Why Use Laser Communications in Space?
Harshraj Raiji spotlights the benefits of laser communication compared to RF (radio frequency) communication.
Laser communication (LC) can pack data onto tighter waves, which means higher bandwidth, allowing more data to be transmitted over a single link. While the achieved data rates depend on the signal-encoding scheme, among other things, in general, they could be 100 to 1000 times higher than rates in RF communication.
The electromagnetic beam divergence is directly proportional to its wavelength for a fixed aperture diameter. A shorter wavelength means reduced beam spread, and the resulting narrow beam increases intensity at the receiver for fixed transmitter power.
Because of their high directionality, optical links are more secure and less prone to interception, jamming and eavesdropping than radio frequency communication.
Furthermore, RF systems can experience interference from adjacent carriers due to spectrum congestion. Spectrum licensing has to be overseen by regulatory authorities, such as the ITU (International Telecommunication Union). On the other hand, optical systems are still exempt from spectrum licensing, reducing the initial set-up cost and development time.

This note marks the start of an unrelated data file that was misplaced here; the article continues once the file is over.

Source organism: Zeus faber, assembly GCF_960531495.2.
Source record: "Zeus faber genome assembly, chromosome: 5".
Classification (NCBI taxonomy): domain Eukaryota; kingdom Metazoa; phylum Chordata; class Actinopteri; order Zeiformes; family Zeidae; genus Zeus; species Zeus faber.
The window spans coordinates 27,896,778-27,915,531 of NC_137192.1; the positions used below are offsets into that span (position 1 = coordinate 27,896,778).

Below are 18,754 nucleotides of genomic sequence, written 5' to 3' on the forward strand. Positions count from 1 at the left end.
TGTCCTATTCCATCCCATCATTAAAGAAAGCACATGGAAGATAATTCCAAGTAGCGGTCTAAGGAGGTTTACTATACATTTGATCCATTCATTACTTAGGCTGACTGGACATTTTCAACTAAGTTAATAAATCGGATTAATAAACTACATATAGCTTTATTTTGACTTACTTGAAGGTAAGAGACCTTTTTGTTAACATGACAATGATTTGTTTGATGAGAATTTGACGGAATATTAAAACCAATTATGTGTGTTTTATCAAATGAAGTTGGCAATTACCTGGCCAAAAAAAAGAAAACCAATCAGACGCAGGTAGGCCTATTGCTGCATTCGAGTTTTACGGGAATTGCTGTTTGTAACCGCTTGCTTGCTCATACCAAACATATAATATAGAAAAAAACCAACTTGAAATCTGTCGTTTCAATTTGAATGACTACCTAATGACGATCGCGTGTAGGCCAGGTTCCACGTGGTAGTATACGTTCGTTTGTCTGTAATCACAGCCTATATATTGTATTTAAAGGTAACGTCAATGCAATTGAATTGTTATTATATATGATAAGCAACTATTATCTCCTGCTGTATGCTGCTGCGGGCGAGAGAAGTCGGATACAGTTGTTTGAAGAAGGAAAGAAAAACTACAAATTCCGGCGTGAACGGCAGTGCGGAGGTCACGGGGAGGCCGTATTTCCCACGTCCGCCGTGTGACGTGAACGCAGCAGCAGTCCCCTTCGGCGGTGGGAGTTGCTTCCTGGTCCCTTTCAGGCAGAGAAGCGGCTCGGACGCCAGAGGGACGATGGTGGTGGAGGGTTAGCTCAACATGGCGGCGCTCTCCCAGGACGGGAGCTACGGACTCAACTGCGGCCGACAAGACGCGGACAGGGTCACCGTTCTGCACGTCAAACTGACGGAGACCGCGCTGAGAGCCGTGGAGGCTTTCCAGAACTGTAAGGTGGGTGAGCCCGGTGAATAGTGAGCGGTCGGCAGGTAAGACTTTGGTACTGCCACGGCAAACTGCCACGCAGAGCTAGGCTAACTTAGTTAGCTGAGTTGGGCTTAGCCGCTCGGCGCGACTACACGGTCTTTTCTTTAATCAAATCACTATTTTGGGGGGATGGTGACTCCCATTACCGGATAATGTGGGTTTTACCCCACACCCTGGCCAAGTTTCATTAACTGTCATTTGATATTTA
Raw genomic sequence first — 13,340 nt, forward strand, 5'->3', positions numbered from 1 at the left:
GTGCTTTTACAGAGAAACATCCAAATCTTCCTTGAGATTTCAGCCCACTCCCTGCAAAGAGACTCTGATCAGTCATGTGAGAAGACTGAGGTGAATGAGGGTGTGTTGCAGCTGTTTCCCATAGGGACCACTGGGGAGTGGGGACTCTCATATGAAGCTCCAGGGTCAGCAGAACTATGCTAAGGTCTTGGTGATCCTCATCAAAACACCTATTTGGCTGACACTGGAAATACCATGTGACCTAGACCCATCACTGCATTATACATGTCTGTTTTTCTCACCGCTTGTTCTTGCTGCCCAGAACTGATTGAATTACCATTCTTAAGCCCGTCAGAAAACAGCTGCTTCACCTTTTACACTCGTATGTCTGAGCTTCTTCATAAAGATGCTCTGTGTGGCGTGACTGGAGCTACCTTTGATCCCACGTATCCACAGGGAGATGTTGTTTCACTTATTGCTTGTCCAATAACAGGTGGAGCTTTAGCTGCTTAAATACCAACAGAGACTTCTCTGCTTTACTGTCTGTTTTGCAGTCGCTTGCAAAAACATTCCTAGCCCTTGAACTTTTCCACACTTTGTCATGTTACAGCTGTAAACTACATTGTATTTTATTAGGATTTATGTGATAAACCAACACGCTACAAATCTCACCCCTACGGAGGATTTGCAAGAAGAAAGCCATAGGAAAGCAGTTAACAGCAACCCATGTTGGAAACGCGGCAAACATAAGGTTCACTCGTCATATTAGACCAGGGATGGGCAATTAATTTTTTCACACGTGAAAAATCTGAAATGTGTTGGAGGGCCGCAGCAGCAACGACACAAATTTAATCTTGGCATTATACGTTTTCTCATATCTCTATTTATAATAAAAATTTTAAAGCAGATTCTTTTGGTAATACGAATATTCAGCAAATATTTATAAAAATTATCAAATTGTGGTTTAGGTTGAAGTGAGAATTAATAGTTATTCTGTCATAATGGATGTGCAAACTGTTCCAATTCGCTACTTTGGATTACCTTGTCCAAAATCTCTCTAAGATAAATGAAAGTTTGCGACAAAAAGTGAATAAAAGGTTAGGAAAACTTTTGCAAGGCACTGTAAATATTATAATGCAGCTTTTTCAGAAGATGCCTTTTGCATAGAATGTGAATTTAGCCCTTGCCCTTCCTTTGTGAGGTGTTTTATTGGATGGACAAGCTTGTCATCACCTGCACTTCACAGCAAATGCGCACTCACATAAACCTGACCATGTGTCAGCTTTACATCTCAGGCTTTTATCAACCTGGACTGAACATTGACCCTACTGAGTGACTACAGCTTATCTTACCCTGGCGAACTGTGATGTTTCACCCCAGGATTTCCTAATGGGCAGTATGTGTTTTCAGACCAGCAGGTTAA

The new Field of Ground-to-Sat Communications
While two-way laser communication between vehicles in space is already a well-tested solution over millions of kilometres, LC high-throughput links through Earth’s atmosphere can quickly become problematic at distances of even a few kilometres.
Miha Vitorovic emphasises that there are many reasons for LC not performing optimally, including rain, snow, fog and weather in general – and scintillation, wind-affected pointing stability and pollution.
For instance, to minimise the effects of pollution and background noise, some Optical Ground Stations (OGSs) can be constructed in very remote locations, which present new challenges. Most of the latter are connected to logistics – building an OGS at a remote location and bringing in electricity and high-bandwidth data communication. Of course, once the OGS is deployed, it also has to enable access by maintenance crews. If it is remote, we can be exposed to high costs, difficult access and other problems. We would want to minimise the involvement of the maintenance crew as much as possible.
But even remote locations cannot avoid the problem of cloud cover over a wider geographical area. One of the solutions is to have a network of optical ground stations in dispersed locations or have an RF link as a communications fallback.
Is Laser Communication a substitute for RF Communication?
As a business insider, Daniel Hendrix answers whether laser communication will ever replace RF links. Although LC has a lot of potentials, it will never fully replace radio frequency communication in the ground segment, as they are two very different things. There are, of course, many advantages to optical comms, but RF retains features that make it irreplaceable inside the atmosphere.
For example, planners must consider cloud cover and the proper sites for optical ground stations. Furthermore, to replace RF ground stations with OGSs, you have to do this one on one, employing a different business model than with RF – which is a challenge for the industry.